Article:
7l aluminium Luxfer: I use this for my deco dives. I am a big fan of standard decompression gases, so I have this permanently marked for 50%. The MOD is 21m, hence the big sticker; and I have my initials at the bottom so it can be easily identified on the boat, plus Wifebuddy can spot me.

I use the same regulator as my back gas; Scubapro MK17/G250v. When I switch to my deco cylinder I want it to breathe the same as my primary to keep stress to a minimum.

I also have a 1m hose attached so it can be hog looped.

My primary regulator is clipped off to my right D ring when decompressing.


I don’t have a technical diving capable computer, so I set my Mares Puck to “gauge mode” when conducting tech dives. The computer now only displays depth and time.

I also carry a really cheap, tacky Casio waterproof watch. It’s not essentially a dive computer, but it’s waterproof to 50m and has a stopwatch. I use this to time my decompression stops and ascent rates.


With the absence of a computer I dive with pre-cut decompression tables based on a predetermined dive plan. I use desktop computer software Decoplanner to do so.

For the specific dive I work out my rule of thirds for my gas, and the wonder that is my laptop will calculate my maximum bottom time, tell me my decompression obligations and how much gas I will need with my given SAC rate.

There is a little bit more to it, but that’s the basics.

I also cut tables for certain scenarios: lost deco gas, half time, increased time in 5min intervals, and increased depth by 3m, along with lost deco gas in those situations. All this fabulous additional information is written into my wetnotes, and stashed in my pocket until needed.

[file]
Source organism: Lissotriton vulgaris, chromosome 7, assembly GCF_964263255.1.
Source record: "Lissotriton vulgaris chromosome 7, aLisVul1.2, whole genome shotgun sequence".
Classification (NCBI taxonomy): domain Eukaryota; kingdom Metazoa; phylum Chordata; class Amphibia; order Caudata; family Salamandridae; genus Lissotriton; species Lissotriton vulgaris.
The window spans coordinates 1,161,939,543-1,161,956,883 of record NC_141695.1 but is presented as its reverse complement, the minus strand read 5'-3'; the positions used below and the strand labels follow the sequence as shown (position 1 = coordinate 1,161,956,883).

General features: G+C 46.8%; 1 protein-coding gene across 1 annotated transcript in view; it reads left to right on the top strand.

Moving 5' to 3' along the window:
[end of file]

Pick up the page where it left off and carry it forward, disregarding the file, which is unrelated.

The primary plan is written on a very poorly made DIY wrist slate type thing. It is basically waterproof paper slipped into a CD sleeve bungeed around my left wrist.

Yes, I am truly awesome.


I tend to add an additional back up light on the other side of my harness.

For blue water technical dives one back up would suffice, but in the darker UK waters I bring two.


If I ever do single tank diving it’s only when I’m on holiday, although to be honest most of my diving holidays are done in a twinset as well.

To reconfigure my set up for a single tank I simply swap out the wing to my Eclipse 30lb single tank wing. The Eclipse wing has bolted on cam bands that grip the cylinder in place.

My regulators need to be dismantled and all hoses attached to a single first stage, I still use the long hose, primary donate procedure.

If I dive in wet suit with no pockets I clip off my spool to my butt ring and shove an smb in the storage pouch. I usually bring my canister light, but always one back up torch. I bungee my whistle onto my inflator hose.

That's all my kit. It's a love affair; Wifebuddy and I have an enitre room in our house dedicated to it.

Check out what's in my friends dive bags on their blog as they joined #thescubagearchallenge!

What's in your dive bag?


  1. Hey there Andy.

    If "The wing I use for my 7’s has ample lift to cope with twin 12’s and a couple of aluminium stages" does that mean you should be using a smaller wing for the 7s?

    I use a DiveRite Trek wing for basic twin 12s but go to a Classic wing for twin 15s and stages.

    The downside would be more drag and an increased potential for buoyant ascent if your inflator ran away, but probably not a biggie.

    Just a thought.

    Cheers mate


  2. You're right John, the wing is "wrong" for the 7's. I'd be better off with a 30lb evolve wing, but they're a bit expensive!

    It's a relative risk that I'm more than happy to take, but I'd much prefer the correct size. My 7's get a bit 'taco' with the big wing. ;)

  3. These scuba gear are more necessary and used by divers during the swimming and scuba diving.Great sharing...!!

  4. Do you have a piece of bungee around the light can? How does that work for retaining the cord?

  5. Yes I do. It's simply for stowing the cord when I'm not wearing my gear. It's useful when lifting the twinset on and off boats etc.

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Thanks for commenting, I appreciate it!

Safe diving buddy.